Does the President's 'Clean Coal' Glibness Turn American Citizens Into Acceptable Collateral Damage?

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CommonDreams.org

Does the President's 'Clean Coal' Glibness Turn American Citizens Into Acceptable Collateral Damage?

No American leader has done more to advance a clean energy future than President Obama. Nor has any American president done more to invoke a mandate for stricter workplace safety and environmental regulations.

And yet, ever since President Obama first visited my native southern Illinois coalfields in 1997 on a golf outing with a fellow state legislator, he has seemingly failed to grasp the staggering human and environmental toll of coal mining and coal burning on our coalfield communities--and ultimately, the nation.

Regardless of how cap' n' trade and carbon cap' n' storage schemes pan out in the far-flung future for coal-fired plants, there is one indisputable truth about "clean coal": It will ramp up deadly strip mining and underground coal mining production by an estimated 25-30 percent.

Clean coal, therefore, is not just words. It's a death sentence for coalfield communities.

And every time our President glibly spins "clean coal," he does not simply offend black lung-afflicted and injured coal miners and their families in the American coalfields; he disregards the mounting death toll from "real coal."

Makes you wonder: Does President Obama's glibness, for whatever reasons of practicality or politics, turn American citizens into acceptable collateral damage in a confounding defense of our nation's dirty energy policy?

Even a cursory look into the history of coal mining in his adopted state of Illinois--the proclaimed "Saudi Arabia of Coal"--would inform the President that hopelessness in the American coalfields has been wedded to a mind-boggling death toll.

On the President's first trip to the southern Illinois coalfields in 1997, as part of a golf junket, the coal company executives pounded nails into the green to keep the eternal springtime of coal alive. They played the nostalgia trump card, conjuring images of great lines of coal trains and tipples, and huge ranks of coal miners emerging out of the depths of the earth in an endless parade of employment opportunities. They heralded the coming of "clean coal" technology.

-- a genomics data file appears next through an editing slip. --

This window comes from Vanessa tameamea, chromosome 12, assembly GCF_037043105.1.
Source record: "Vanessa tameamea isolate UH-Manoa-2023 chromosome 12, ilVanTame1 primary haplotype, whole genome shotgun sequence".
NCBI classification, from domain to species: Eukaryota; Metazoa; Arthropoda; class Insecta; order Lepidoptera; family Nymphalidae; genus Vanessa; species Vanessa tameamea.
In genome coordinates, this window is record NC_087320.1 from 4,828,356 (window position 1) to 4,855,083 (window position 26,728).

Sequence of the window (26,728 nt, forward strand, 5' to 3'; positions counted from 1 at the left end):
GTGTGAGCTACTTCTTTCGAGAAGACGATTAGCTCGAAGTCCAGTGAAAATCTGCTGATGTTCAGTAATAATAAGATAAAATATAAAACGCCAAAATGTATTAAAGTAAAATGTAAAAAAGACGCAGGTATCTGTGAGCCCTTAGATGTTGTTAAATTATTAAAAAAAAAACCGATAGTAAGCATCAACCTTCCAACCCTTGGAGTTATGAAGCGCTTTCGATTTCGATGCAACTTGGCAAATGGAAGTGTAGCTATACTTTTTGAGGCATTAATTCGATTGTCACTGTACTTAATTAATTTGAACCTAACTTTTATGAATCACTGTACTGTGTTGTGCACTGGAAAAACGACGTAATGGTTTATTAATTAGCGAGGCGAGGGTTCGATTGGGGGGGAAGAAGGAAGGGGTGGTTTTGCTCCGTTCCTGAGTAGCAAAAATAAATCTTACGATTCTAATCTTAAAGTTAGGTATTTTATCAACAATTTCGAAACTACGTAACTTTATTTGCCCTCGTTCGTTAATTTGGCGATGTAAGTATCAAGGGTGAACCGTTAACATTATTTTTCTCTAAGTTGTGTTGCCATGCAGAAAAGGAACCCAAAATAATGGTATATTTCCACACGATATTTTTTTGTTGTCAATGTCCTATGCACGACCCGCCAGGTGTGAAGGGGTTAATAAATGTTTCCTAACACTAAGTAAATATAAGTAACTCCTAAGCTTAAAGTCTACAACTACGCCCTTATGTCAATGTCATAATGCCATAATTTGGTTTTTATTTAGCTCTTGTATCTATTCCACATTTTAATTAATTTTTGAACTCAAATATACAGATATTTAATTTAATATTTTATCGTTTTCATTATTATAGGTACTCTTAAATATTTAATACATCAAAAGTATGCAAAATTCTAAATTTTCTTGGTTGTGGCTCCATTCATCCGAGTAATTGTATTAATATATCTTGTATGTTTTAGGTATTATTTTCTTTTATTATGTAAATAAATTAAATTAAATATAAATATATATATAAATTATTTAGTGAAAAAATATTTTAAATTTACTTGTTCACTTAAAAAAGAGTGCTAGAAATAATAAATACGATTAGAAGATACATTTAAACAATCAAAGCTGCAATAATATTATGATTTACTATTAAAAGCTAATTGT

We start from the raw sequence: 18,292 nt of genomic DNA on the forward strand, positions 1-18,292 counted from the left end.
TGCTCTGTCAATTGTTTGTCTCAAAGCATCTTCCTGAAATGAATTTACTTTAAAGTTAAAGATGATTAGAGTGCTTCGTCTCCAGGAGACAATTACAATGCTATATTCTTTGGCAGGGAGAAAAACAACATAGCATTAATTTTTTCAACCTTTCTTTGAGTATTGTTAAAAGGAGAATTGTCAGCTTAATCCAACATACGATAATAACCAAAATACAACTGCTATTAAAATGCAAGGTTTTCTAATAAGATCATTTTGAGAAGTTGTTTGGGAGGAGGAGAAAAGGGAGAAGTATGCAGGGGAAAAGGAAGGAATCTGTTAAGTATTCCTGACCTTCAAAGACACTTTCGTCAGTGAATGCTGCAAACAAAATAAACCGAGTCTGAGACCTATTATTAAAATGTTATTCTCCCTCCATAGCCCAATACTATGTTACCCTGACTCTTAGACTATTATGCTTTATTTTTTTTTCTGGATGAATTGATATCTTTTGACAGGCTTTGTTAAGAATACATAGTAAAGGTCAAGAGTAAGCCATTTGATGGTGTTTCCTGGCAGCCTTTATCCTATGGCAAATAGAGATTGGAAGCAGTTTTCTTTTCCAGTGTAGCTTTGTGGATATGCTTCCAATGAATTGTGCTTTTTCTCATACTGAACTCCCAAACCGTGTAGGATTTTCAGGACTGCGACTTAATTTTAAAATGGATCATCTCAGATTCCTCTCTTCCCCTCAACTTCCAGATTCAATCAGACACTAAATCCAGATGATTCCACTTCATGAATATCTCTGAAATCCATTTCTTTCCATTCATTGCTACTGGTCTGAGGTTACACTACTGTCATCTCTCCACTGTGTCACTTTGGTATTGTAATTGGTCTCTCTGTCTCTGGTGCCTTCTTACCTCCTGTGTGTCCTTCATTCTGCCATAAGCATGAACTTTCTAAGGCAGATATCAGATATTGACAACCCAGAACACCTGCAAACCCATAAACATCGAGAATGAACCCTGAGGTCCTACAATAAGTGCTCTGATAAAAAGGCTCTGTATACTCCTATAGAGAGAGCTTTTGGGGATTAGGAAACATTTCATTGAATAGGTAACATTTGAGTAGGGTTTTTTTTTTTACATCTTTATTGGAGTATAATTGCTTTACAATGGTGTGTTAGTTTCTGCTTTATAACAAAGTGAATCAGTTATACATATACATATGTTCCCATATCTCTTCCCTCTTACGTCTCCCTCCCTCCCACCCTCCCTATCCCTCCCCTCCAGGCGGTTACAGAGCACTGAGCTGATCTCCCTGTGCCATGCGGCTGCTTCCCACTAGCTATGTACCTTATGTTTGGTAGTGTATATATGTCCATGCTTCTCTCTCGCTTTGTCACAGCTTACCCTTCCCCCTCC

But nostalgia, like denial, is a deadly game.

No one on that golf course would have paused for a moment, pointed to a landmark a few miles away to the south, and recalled an explosion on the last working day before Christmas in 1951, when mining safety violations were ignored and a buildup of methane gas ripped through the nearby New Orient No. 2 mine and took the lives of 119 miners.

More than 104,000 miners in America have died in coal mines since 1900. Every day, three coal miners still die from black lung disease; over 10,000 miners, according to the National Institute for Occupational Safety and Health, died in the last decade. In the meantime, the external economic costs of the Black Lung Program have saddled taxpayers with billions of dollars. The injuries and deaths caused by overburdened coal trucks continue to pile up.

Miners are not the only Americans to suffer from the dangerous pollutants, including mercury, that filter into our air and water from the mines. According to the American Lung Association, 24,000 Americans die prematurely from coal-fired plant pollution each year. Another 550,000 asthma attacks, 38,000 heart attacks, and 12,000 hospital admissions are also attributed to coal- red plants. An Environmental Protection Agency study found that long-term exposure to "particulate matter of 2.5 microns and smaller (Pm2.5)," which coal-fired plants contributed, "shortens the average lifespan by 14 years."